Hijab in Iran: A cultural product or ideological coercion?

Shima Silavi
Shima Silavi
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In the course of history, women's clothing has always been one of the first issues that have been exploited by various ideological systems, and the body of women has been an ideologi-cal battleground between the conflicting fronts. Although the issue of men's clothing is not entirely exempted from dress codes restrictions, it does not reach the level of restrictions that women experience.

Throughout the history of Iran, similar to other countries, the advancement of society has always had a direct impact on people's clothing. The banning of all Islamic veils in 1936 by Re-za Shah demonstrates this perfectly by pushing the issue of women’s clothing into the political sphere. The government actively regulated the anti-veiling law, and as the final effort, to completely eliminate it by physically removing it from women’s heads.

In the years before the fall of the Shah, some women appeared publicly in hijab to display their opposition with the present ideology.

In fact, the veil symbolized a political message, but after the fall of the Shah's regime, one of the continuing challenges faced by Iran was enforcing compulsory veil in the country.

After the announcement of the compulsory veil by Ayatollah Khomeini, in 1979, women protested repeatedly in mass demonstrations.

One of the most famous women's demonstrations took place on March 8, 1979. Between 5,000 to 8,000 protesters were present at Tehran University. The protest was suppressed by the regime, but women's protest against this law continues to take place in various forms. The law was first approved by the Islamic Consultative Assembly in 1983, while only one year earlier there was no law on the need to preserve Islamic hijab.

At that time, even the groups that considered themselves to be a part of the elite sector of society did not oppose Khomeini's actions, and clearly did not support the demonstrations and activities of women, and regarded the protests as an imperialist plot. Hijab laws protect the government and it has reached a point in which every citizen who believes in the ideology of the system allow themselves to interfere in the privacy of others.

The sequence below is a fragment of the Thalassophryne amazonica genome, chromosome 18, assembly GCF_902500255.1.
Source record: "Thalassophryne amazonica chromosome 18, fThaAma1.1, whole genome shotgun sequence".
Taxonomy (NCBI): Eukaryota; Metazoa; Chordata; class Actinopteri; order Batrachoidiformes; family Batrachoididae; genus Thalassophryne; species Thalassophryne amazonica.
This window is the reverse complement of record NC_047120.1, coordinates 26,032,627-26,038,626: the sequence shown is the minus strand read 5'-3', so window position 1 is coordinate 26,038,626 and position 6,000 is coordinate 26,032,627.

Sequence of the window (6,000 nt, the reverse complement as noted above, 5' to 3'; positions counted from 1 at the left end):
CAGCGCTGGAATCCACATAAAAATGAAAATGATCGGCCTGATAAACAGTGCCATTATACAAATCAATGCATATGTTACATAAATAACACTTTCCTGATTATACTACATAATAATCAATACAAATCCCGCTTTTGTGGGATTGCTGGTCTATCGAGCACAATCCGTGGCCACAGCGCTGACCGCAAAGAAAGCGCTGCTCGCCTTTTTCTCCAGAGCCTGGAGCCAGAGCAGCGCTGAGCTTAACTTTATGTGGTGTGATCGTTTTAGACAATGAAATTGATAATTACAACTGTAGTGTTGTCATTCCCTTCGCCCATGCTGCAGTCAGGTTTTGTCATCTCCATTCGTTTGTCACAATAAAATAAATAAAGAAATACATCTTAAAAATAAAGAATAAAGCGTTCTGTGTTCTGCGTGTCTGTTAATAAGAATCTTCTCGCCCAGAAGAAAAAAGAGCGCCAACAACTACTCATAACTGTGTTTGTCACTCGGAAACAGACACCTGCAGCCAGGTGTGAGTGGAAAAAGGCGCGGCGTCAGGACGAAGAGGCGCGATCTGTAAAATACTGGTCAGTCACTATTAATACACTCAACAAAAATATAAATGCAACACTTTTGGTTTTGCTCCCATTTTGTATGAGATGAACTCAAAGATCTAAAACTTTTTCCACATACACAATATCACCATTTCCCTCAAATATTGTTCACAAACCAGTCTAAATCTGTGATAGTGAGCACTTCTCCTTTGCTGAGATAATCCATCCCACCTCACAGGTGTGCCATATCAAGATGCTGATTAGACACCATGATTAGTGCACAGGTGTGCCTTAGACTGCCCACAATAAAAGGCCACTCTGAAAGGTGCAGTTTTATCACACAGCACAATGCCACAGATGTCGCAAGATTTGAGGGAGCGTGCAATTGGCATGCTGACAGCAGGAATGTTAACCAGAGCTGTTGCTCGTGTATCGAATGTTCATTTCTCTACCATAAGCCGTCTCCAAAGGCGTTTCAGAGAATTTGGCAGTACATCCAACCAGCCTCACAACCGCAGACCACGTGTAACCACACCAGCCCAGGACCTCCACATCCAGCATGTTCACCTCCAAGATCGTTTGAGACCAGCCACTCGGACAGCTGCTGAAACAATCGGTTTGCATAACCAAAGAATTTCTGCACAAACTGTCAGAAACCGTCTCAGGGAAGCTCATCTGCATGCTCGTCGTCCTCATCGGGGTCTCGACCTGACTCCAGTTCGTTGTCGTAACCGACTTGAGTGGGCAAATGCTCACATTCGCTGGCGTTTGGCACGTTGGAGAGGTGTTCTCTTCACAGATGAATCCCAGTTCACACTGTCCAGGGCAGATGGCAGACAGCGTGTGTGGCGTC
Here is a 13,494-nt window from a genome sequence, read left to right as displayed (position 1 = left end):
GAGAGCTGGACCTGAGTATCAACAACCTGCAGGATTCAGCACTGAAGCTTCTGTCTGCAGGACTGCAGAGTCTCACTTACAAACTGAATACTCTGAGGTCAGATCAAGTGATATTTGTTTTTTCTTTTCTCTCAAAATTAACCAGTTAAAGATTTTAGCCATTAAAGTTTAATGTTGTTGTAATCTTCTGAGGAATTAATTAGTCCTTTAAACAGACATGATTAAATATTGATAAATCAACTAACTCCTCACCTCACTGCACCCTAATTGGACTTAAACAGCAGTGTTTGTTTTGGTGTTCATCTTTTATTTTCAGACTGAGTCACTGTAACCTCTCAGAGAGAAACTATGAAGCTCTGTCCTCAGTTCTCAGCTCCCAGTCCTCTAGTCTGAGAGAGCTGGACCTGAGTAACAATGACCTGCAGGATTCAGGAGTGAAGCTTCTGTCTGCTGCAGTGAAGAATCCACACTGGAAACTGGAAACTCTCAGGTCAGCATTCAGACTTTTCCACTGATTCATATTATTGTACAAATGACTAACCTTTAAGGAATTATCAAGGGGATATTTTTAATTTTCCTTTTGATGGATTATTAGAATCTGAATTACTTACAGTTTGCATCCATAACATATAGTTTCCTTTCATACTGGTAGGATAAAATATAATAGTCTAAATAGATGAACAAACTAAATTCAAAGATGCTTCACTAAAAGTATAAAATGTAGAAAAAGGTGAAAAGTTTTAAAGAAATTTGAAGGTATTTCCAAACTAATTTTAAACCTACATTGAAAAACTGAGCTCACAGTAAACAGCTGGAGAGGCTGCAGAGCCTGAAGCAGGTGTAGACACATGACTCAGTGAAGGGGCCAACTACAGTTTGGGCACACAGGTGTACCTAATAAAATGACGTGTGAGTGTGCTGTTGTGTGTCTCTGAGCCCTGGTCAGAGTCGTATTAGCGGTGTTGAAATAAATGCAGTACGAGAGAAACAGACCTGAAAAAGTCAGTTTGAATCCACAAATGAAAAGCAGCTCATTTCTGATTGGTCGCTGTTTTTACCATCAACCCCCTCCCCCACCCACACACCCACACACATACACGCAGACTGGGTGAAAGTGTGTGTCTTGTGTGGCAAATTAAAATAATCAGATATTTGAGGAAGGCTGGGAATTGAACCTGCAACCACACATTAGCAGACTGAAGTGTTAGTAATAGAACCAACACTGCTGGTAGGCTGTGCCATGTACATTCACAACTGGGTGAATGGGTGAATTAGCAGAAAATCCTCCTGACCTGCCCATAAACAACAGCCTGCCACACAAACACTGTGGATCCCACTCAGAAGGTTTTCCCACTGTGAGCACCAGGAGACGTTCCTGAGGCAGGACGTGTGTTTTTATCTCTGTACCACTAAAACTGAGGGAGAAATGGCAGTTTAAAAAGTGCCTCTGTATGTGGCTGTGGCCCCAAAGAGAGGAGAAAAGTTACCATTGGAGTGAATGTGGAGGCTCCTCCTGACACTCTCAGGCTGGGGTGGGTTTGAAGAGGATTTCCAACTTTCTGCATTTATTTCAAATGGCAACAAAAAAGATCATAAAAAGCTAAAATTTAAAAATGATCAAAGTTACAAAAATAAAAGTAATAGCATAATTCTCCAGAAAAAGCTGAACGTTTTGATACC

According to law, women can only be present in public if her body is covered within the limits of the prescribed standards, otherwise she will be prosecuted. In addition, anyone from the police all the way down to ordinary citizens are given the right to remark and counter women who do not follow the dress code standards.

An example of this collision can be seen in a video that was published recently. The video shows a woman named Fatemeh Azarfard physically attacking a woman who is sitting in her car without a veil. After its circulation in cyberspace, the film prompted a public outcry against such violent encounters.

But contrary to the reaction of the Iranian people, authorities honored Fatima Azar Fard at a ceremony to prove that in Iran, systematically and legally, women have no right to choose their type of clothing.

Despite a lot of investments in promoting hijab in Iran and resorting to coercive ways to accept it, a study by the Centre for Strategic Studies indicates that these efforts are fruitless. According to the survey, in recent decades, Iranian citizens have seriously changed the concept of compulsory veil, and about half of Iranians believe hijab is a "private" issue.

In addition, while in 2006 half of the statistical community participating in the survey believed that it was necessary to legally prosecute people without hijab, in 2014 the percentage dropped down to 39%.

What makes these statistical findings even more significant is that according to a report by the Strategic Centre, in 1974, just four years before the Islamic Revolution, three-quarters of men preferred their wives to wear hijab, and only seven percent had a tendency to have wives without hijab.

The results of another poll, “Opposing or agreeing on compulsory hijab", conducted by the Ministry of Culture and Islamic Guidance in 2015, shows that 78.3% of the total population of the country are in favor of optional hijab and only 21.7% support compulsory hijab.

The rule of hijab in Iran keeps women in a more subordinate position. Every time they leave home they are forced to adjust their taste in clothing according to the criteria set out in the law, otherwise facing the consequences either through the police force or ordinary citizens.

The way people choose to cover and dress themselves results from a mixture of factors that involve religion, culture, tradition and the environment but when the state abuses its power to change the natural course of development in society, it is no longer a cultural production, instead entering the ideological and political field.

In contrast, with what happened before the revolution, women now demonstrate their opposition to the system and the governing rules by removing hijab. This should not be interpreted in the narrow context, but on a larger scale, as a strong front for struggle for freedom and justice.

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